What the Numbers Mean
By Aaron Gold
When you’re reading about cars, you’re going to run into engine specifications, i.e. a 2.0 liter 4-cylinder turbo producing 160 horsepower and 175 lb-ft of torque. Cylinders? Torque? What do all those numbers mean? That’s the subject of this VroomGirls University lesson.
A cylinder is the power unit of an engine; it’s the chamber where the gasoline is burned and turned into power. (For more on what goes on inside the cylinders, see How Engines Work.) Most cars and SUV enginess have four, six, or eight cylinders. Generally, an engine with more cylinders produces more power, while an engine with fewer cylinders gets better fuel economy.
Cylinders will either be arranged in a straight line (an inline engine, i.e. “inline 4”, “I4” or “L4” ) or in two rows (a V engine, i.e. “V8”).
DISPLACEMENT (Liters and Cubic Inches)
Engines are measured by displacement, usually expressed in liters (L) or cubic centimeters (cc). Displacement is the total volume of all the cylinders in an engine. An engine with four cylinders of 569cc each totals 2276cc, and will be rounder off and referred to as a 2.3 liter engine. Larger engines tend to produce more power — specifically more torque (see below) — but use more fuel.
Up until the early 1980s, engines were measured in cubic inches. One liter equals about 61 cubic inches, so a 350 cubic inch engine is about 5.7 liters.
A turbocharger is a device that is used to boost the power of an engine. A four-cylinder engine with a turbocharger can produce as much power as a six-cylinder engine, but uses less fuel when driven gently. (For more information, see How Turbochargers and Superchargers Work.) Engines with a turbo sometimes get a T after their displacement; “2.0T” denotes a 2-liter engine with a turbocharger.
HORSEPOWER AND TORQUE
Horsepower and torque measure the amount of power an engine develops, with horsepower being the most commonly-used measurement. The difference between horsepower and torque is widely misunderstood (and difficult to explain).
Torque, which is measured in pound-feet (lb-ft or ft-lbs), measures pulling power; when you step on the gas pedal and the seat pushes into your back, you are feeling torque. Trucks need lots of torque to get their heavy loads moving. Horsepower is a function of torque and engine speed (RPM), and indicates how much sustained work the car can do. Racing cars need high horsepower to maintain high speeds. Generally, bigger-displacement engines develop more torque, but small engines can spin faster, which increases their horsepower output.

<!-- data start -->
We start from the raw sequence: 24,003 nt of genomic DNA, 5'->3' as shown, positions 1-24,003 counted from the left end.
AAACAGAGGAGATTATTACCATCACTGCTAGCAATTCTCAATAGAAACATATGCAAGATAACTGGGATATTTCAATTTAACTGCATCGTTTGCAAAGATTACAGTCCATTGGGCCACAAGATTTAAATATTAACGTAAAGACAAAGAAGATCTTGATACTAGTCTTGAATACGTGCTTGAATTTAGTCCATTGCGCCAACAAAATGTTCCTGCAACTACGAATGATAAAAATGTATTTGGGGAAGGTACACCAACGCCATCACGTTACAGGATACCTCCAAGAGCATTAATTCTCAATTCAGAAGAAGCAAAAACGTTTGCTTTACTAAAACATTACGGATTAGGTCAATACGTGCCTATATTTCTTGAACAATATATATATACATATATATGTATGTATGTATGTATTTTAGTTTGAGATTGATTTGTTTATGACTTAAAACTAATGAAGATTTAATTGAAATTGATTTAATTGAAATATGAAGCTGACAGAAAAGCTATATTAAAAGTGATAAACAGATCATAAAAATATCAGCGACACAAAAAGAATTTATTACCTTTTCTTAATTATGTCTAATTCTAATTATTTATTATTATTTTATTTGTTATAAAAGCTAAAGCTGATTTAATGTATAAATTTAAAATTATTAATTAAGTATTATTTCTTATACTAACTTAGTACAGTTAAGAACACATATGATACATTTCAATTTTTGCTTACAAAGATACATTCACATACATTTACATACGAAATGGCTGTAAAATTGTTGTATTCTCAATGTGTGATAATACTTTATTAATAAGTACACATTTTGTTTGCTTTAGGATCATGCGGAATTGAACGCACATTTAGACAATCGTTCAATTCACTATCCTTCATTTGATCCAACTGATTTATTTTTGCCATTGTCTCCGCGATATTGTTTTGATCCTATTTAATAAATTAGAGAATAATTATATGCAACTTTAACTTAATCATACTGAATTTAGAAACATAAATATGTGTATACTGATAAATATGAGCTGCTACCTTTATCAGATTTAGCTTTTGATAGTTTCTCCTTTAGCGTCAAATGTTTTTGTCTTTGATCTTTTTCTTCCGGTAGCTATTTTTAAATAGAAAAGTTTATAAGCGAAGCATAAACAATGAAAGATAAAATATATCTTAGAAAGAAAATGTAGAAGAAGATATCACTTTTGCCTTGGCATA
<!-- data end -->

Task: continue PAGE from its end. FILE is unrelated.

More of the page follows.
A car with high horsepower but low torque may feel sluggish from a stop, but will feel stronger as the engine spins faster and faster. A high-torque, low-hp engine will accelerate strongly from a stop, but will trail off as the engine speeds up (until the transmission shifts gears).
Horsepower and torque measurements are “peak” numbers; a 180 horsepower engine will only produce 180 horsepower at a certain engine speed — say, 6,000 RPM. At other speeds, the engine develops less horsepower. The same goes for torque, although some engines (especially those with turbochargers) have a sustained peak-torque range, developing their rated torque between, say, 1,800 and 4,000 RPM. An engine with strong mid-range torque (peaking between 2,000 and 4,000 RPM) will have good passing acceleration, while lot of low-end torque (below 1,500 RPM) is useful for towing trailers or driving off-road. However, cars with high-torque engines are more likely to slip and slide in rain and snow.
All that said, other factors, such as how much the car weighs, will affect acceleration. How the vehicle feels when you drive it is more important than the horsepower and torque ratings.